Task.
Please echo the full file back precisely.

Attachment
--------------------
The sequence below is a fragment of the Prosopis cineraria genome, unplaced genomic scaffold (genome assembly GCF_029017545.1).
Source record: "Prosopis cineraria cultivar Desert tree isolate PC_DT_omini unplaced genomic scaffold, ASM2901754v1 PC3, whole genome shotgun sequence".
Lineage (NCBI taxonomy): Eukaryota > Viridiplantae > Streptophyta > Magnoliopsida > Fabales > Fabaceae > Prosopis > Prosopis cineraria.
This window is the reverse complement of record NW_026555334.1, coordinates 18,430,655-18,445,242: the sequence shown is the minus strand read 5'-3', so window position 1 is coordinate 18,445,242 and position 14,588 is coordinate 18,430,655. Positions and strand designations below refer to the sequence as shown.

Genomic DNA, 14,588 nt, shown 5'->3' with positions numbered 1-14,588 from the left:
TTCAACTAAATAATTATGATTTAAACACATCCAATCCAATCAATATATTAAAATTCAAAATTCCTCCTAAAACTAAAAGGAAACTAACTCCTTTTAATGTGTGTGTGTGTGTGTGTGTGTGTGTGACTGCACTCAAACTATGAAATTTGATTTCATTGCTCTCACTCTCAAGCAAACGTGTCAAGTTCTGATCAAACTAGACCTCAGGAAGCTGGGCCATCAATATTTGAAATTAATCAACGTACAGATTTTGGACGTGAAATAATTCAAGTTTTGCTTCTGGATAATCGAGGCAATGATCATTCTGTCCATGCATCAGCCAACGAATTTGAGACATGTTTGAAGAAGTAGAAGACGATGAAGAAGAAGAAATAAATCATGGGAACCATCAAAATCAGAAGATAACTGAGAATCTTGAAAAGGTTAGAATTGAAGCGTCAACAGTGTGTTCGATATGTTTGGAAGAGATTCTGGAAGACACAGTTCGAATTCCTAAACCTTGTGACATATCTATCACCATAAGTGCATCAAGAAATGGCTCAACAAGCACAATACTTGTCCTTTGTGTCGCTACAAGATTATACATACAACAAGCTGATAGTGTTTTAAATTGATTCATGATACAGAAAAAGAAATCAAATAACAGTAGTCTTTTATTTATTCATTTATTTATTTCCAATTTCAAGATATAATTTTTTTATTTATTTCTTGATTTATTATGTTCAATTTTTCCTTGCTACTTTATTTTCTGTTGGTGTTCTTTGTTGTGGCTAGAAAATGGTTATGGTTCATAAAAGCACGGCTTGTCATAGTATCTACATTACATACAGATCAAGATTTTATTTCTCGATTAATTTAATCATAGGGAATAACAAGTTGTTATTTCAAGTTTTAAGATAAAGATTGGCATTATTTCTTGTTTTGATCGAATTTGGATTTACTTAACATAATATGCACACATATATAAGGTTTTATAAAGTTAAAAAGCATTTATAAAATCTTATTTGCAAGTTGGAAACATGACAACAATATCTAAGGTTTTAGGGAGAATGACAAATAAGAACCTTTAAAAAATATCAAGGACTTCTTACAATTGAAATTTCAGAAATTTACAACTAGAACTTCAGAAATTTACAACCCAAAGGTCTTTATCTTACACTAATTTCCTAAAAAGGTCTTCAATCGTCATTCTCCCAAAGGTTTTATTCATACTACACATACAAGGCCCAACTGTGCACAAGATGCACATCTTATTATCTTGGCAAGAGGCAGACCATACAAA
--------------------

The sequence below is a fragment of the Prosopis cineraria genome, unplaced genomic scaffold (genome assembly GCF_029017545.1).
Source record: "Prosopis cineraria cultivar Desert tree isolate PC_DT_omini unplaced genomic scaffold, ASM2901754v1 PC3, whole genome shotgun sequence".
Lineage (NCBI taxonomy): Eukaryota > Viridiplantae > Streptophyta > Magnoliopsida > Fabales > Fabaceae > Prosopis > Prosopis cineraria.
This window is the reverse complement of record NW_026555334.1, coordinates 18,430,655-18,445,242: the sequence shown is the minus strand read 5'-3', so window position 1 is coordinate 18,445,242 and position 14,588 is coordinate 18,430,655. Positions and strand designations below refer to the sequence as shown.

Genomic DNA, 14,588 nt, shown 5'->3' with positions numbered 1-14,588 from the left:
TTCAACTAAATAATTATGATTTAAACACATCCAATCCAATCAATATATTAAAATTCAAAATTCCTCCTAAAACTAAAAGGAAACTAACTCCTTTTAATGTGTGTGTGTGTGTGTGTGTGTGTGTGACTGCACTCAAACTATGAAATTTGATTTCATTGCTCTCACTCTCAAGCAAACGTGTCAAGTTCTGATCAAACTAGACCTCAGGAAGCTGGGCCATCAATATTTGAAATTAATCAACGTACAGATTTTGGACGTGAAATAATTCAAGTTTTGCTTCTGGATAATCGAGGCAATGATCATTCTGTCCATGCATCAGCCAACGAATTTGAGACATGTTTGAAGAAGTAGAAGACGATGAAGAAGAAGAAATAAATCATGGGAACCATCAAAATCAGAAGATAACTGAGAATCTTGAAAAGGTTAGAATTGAAGCGTCAACAGTGTGTTCGATATGTTTGGAAGAGATTCTGGAAGACACAGTTCGAATTCCTAAACCTTGTGACATATCTATCACCATAAGTGCATCAAGAAATGGCTCAACAAGCACAATACTTGTCCTTTGTGTCGCTACAAGATTATACATACAACAAGCTGATAGTGTTTTAAATTGATTCATGATACAGAAAAAGAAATCAAATAACAGTAGTCTTTTATTTATTCATTTATTTATTTCCAATTTCAAGATATAATTTTTTTATTTATTTCTTGATTTATTATGTTCAATTTTTCCTTGCTACTTTATTTTCTGTTGGTGTTCTTTGTTGTGGCTAGAAAATGGTTATGGTTCATAAAAGCACGGCTTGTCATAGTATCTACATTACATACAGATCAAGATTTTATTTCTCGATTAATTTAATCATAGGGAATAACAAGTTGTTATTTCAAGTTTTAAGATAAAGATTGGCATTATTTCTTGTTTTGATCGAATTTGGATTTACTTAACATAATATGCACACATATATAAGGTTTTATAAAGTTAAAAAGCATTTATAAAATCTTATTTGCAAGTTGGAAACATGACAACAATATCTAAGGTTTTAGGGAGAATGACAAATAAGAACCTTTAAAAAATATCAAGGACTTCTTACAATTGAAATTTCAGAAATTTACAACTAGAACTTCAGAAATTTACAACCCAAAGGTCTTTATCTTACACTAATTTCCTAAAAAGGTCTTCAATCGTCATTCTCCCAAAGGTTTTATTCATACTACACATACAAGGCCCAACTGTGCACAAGATGCACATCTTATTATCTTGGCAAGAGGCAGACCATACAAA